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The identification of menstrual blood by means of paper electrophoresis, a medico-legal study

Okayama University Medical School
Publication Date
  • Law
  • Medicine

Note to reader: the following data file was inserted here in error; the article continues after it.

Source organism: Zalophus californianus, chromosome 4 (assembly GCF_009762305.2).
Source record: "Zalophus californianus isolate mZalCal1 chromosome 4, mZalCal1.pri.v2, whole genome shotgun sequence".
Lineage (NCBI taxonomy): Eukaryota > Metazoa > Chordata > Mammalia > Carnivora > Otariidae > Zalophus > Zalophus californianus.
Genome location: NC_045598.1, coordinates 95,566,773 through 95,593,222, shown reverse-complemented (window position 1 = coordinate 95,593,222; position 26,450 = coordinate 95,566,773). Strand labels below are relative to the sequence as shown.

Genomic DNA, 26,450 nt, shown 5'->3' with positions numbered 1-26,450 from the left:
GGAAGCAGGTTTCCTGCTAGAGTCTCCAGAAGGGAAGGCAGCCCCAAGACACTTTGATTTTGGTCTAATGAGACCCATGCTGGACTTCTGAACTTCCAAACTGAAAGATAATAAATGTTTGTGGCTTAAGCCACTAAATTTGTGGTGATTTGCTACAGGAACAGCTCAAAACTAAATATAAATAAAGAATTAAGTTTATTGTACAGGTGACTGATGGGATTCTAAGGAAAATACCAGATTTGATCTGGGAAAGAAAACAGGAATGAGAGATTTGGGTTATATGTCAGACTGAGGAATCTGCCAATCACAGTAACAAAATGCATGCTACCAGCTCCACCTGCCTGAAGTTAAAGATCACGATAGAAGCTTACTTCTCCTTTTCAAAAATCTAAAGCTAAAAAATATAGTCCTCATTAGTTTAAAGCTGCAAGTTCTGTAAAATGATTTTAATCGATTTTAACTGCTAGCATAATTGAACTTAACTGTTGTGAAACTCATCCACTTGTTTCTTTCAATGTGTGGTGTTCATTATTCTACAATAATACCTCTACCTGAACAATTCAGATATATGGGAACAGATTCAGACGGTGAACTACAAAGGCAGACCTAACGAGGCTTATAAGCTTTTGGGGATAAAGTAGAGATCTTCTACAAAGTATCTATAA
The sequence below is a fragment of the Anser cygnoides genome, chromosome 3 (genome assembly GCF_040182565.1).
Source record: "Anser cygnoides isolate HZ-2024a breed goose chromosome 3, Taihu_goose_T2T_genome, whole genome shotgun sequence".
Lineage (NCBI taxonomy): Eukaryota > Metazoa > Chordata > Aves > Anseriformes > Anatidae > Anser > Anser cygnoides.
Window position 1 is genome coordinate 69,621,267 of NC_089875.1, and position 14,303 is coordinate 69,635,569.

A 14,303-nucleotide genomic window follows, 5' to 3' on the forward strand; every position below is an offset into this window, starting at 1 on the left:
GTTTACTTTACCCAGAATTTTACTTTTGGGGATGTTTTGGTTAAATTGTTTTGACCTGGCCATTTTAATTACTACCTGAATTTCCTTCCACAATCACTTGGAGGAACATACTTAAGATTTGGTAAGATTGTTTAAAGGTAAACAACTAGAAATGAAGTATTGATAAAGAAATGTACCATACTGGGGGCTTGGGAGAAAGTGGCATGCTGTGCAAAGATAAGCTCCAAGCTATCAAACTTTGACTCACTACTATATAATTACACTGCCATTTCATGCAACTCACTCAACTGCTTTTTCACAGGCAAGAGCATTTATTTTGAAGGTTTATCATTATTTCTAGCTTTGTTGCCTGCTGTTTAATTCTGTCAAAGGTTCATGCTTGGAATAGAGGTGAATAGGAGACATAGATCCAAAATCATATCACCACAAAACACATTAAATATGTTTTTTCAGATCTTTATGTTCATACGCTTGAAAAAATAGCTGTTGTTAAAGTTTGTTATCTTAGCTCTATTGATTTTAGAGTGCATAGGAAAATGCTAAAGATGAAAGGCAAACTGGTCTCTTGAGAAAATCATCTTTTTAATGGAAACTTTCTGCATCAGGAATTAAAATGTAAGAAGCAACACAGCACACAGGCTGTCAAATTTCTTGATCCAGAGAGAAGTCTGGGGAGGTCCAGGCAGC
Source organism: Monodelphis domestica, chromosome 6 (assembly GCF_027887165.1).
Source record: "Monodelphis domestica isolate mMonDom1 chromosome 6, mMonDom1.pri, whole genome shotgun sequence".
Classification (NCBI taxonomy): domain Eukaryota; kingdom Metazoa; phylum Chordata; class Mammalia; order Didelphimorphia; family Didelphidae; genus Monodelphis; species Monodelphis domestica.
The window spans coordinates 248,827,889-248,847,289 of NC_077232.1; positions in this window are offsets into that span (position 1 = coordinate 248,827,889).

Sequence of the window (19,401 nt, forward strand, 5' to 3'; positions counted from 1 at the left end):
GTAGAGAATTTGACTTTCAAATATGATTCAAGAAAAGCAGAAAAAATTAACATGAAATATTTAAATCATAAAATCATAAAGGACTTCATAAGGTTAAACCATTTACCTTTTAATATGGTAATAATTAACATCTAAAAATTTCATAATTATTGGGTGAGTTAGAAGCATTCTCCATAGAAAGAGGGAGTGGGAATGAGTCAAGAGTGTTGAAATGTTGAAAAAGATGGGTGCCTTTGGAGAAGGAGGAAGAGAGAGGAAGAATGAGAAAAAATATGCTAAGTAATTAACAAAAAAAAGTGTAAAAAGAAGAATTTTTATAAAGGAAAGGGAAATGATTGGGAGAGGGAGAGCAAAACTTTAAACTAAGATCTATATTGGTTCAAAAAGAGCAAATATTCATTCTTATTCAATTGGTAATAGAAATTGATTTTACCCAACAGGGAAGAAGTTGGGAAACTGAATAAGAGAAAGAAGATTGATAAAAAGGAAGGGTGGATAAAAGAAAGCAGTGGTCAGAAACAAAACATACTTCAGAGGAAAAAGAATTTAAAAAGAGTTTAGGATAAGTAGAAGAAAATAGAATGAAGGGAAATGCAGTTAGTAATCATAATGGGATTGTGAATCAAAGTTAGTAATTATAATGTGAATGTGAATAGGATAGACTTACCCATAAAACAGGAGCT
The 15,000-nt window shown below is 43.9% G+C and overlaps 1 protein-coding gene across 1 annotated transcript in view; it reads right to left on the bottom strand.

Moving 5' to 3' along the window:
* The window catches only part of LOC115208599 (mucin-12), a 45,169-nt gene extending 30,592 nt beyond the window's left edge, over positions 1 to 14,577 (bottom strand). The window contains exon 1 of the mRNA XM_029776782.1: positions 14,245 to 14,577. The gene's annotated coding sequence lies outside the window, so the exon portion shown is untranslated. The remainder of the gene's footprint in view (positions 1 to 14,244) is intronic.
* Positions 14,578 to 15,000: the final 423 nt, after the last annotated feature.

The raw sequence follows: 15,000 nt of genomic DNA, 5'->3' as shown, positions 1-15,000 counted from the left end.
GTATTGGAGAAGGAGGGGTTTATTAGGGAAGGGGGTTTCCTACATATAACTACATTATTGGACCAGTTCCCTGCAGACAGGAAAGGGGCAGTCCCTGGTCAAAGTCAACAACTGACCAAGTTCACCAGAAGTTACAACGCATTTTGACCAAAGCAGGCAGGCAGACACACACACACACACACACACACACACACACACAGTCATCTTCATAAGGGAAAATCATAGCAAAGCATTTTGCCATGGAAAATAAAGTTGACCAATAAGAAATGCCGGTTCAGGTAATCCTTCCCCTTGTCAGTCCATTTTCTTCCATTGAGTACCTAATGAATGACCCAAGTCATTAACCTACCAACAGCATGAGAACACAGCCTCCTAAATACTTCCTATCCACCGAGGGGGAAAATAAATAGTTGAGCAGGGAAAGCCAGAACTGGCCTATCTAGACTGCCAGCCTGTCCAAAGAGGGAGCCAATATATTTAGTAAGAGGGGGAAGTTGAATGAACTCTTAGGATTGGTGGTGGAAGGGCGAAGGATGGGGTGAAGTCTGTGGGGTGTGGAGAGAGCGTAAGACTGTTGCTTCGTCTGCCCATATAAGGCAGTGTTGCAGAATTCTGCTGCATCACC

Attempts were made to identify menstrual blood by means of paper electrophoresis with preparation of extracts of menstrual blood isolated under various conditions and mixed with human fibrin. Also similar analyses were conducted with blood aspirated from the median cubital vein of a woman during menstruation as well as from a man as the control, also with extracts of lochial blood from a woman after normal delivery, and of the blood obtained at arrtificial abortion. Animal fibrins (from rabbit, mouse, steer, and guinea pig) were also used to see the lytic action of the bloods. The following are the results of the present experiments. 1. The identification of menstrual blood by means of paper electrophoresis is a simple method in legal medicine and its electrophorogram is an excellent method to offer an evidence of proof for mentrual blood. 2. By this method it is possible to identify the menstrual bloodstain even after the lapse of time as much as 6 months. 3. It is possible to identify even putrefied menstrual bloodstain. 4. In the case where the material stained with menstrual blood is found in water, it is not possible to identify the menstrual blood by this method. 5. When the menstrual blood is heated at 60°C over 30 minutes, it becomes impossible to identify it by this method. 6. In the case of venous blood during menstruation fibrinolytic product can be detected only on the first day of menstruation, but since it appears only in trace, it is easy to differentiate it from menstrual blood. 7. As for lochial blood the fibrinolytic product can be detected only in the blood obtained on the first and second days of puerperium, but the amount being so slight that it can readily be distinguished from menstrual blood. 8. In the case of the blood obtained at artificial abortion fibrinolytic product appears just as much as in the case of menstrual blood, and thus it is impossible to differentiate it from mentrual blood by this method. 9. As for the use of human fibrin it is best to employ it while it isdresh, but the human fibrin up to 6 days old can be used. However, the older is the human fibrin the lesser the fibrinolytic product detectable. 10. In the case using animal fibrins mixed with the extract of menstrual blood some do produce fibrinolytic product in trace, but since there is a danger of also producing the fibrinolytic product-like substance in venous blood, it is advisable not to use animal fibrins.

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